The view from Neahkahnie Mountain was spectacular: clear blue Oregon sky, rugged coastline, steep basalt cliffs, lush conifers, the Coast Range in the distance. A nice place to start a bike trip.
Bill Walton stared at the layer of summer fog hovering offshore and then turned to survey my yellow Schwinn Varsity, with baby seat, kickstand, generator light and balding tires.
"You're going on that?" he asked, raising his red eyebrows.
I nodded, wondering how I'd let myself get talked into this venture—a two-day, 150-mile bike trip on the winding, mountainous Pacific Coast Highway. I was accustomed to riding three blocks to the 7-Eleven.
December 7, 1981
It was August 1977, two months after Walton had led the Portland Trail Blazers to the NBA championship. Blazer-mania was rampant in Oregon and Walton was king. I was 35, a journalist and not exactly in Olympic form.
"Go slow, Bill," I urged as we eased onto the highway. A sign read BICENTENNIAL BIKE ROUTE. A big logging truck barreled by, nearly blowing me off the shoulder. "This doesn't seem like fun," I said.
Bill was riding his $1,000, custom-made, super-lightweight Falcon touring bike, a gift from a cycle shop near UCLA. His wife, Susan, and their 2-year-old son, Adam, were going to follow us intermittently in a Mercedes. A six-man film crew would shadow us the whole way, shooting footage for a documentary on Walton. I was the pinch pedaler—there was no time for practice laps, it was just mount up and go—called by the film crew only the night before to fill in for a friend of Bill's who had pulled out at the last minute. We were wired with mikes.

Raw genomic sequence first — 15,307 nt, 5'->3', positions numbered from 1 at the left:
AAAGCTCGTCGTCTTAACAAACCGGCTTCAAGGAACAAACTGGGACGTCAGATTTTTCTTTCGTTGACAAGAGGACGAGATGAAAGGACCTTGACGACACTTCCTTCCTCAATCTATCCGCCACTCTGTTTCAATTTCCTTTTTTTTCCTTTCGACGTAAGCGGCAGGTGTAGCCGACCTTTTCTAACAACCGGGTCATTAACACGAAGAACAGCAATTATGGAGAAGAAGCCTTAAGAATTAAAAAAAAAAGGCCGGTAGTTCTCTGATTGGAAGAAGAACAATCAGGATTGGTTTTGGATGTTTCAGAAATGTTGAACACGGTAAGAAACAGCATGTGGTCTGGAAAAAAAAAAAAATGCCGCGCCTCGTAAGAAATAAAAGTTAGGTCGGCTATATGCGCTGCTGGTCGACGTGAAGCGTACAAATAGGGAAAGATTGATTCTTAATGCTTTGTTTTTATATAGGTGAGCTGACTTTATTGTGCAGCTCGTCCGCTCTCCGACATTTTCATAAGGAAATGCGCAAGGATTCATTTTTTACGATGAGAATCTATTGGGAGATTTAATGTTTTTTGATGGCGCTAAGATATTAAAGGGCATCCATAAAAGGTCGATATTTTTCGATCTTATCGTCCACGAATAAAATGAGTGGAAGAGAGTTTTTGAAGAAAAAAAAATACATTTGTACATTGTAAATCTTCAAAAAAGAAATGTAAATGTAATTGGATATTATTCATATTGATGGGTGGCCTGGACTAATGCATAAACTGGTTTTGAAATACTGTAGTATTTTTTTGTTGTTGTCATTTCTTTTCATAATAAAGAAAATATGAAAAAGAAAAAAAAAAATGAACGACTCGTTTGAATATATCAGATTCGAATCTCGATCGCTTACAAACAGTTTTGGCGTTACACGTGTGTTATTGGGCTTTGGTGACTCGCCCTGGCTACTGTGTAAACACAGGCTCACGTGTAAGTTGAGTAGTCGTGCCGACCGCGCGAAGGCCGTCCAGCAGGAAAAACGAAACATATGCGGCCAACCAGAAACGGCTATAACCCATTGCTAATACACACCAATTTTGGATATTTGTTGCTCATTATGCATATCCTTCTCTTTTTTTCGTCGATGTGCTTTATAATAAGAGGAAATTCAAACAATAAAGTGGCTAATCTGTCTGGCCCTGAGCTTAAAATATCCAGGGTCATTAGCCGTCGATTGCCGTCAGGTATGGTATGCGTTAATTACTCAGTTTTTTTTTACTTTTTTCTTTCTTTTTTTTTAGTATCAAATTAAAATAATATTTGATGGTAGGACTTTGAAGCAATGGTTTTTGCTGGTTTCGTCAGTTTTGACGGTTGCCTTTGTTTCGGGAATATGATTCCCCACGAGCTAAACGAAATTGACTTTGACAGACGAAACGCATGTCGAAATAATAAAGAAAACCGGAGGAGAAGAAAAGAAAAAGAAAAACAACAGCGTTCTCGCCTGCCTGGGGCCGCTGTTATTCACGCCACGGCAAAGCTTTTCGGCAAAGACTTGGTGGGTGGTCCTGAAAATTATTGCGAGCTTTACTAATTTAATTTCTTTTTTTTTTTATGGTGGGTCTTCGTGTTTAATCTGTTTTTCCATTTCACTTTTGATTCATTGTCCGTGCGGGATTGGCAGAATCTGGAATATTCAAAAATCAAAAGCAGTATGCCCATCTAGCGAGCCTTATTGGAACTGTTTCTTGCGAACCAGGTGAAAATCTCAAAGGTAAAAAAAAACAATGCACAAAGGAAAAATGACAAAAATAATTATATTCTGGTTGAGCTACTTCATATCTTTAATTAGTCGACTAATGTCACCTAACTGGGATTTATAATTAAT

"Wait up, Bill," I yelled. "I want to ask you about the time you..." It was too late. He was far ahead, his long legs pumping like the pistons of a well-oiled machine. I suddenly got the picture: I would be playing catch-up bicycle the whole way. Ahead, I could see a Winnebago slowing down, an Instamatic aimed out the window. Oregon's state monument was rolling by.
I rode 10 tough miles into the wind before seeing Big Red again. He was relaxing beside the highway, sipping apricot nectar, picking blueberries and shying away from the Instamatics. His bike was lying in the tall grass.
"For a thousand bucks, seems like your bike should have a kickstand," I said, huffing to a stop.
A minute later, he hopped back up and said, "Let's hit it." Trained on the streets of Westwood, now he was attacking the Oregon coast as if it were Artis Gilmore.
I labored to stay close the next few miles as we turned inland through a pastoral valley, past grazing Angus and clear streams. A Grandpa McCoy type drove by in an old pickup, honking a salute. We returned to the coastline, the ocean breeze offering little relief from the unusually hot afternoon sun.
"My butt is getting sore," I yelled, shifting to get comfortable, sort of.
Bill slowed down to let me draw alongside. "Pain can be a state of mind," he said. "If you convince yourself it doesn't hurt, even if it does, you can keep going. Just let yourself relax, keep it smooth, keep a steady pace. You're working too hard. See, without even pedaling, I'm going faster than you."
"Want to trade bikes?" I asked.
He thanked me for the offer and then shifted gears and pulled away, the sun glistening on his tan shoulders. I was alone, just me and the white lines on the road and the gradual numbing in my legs. It was another 20 miles before I spotted Susan, cruising by in the Mercedes after an afternoon at the beach with Adam. Her comforting, earth-mother smile eased the pain a little. "Where's Bill?" she asked.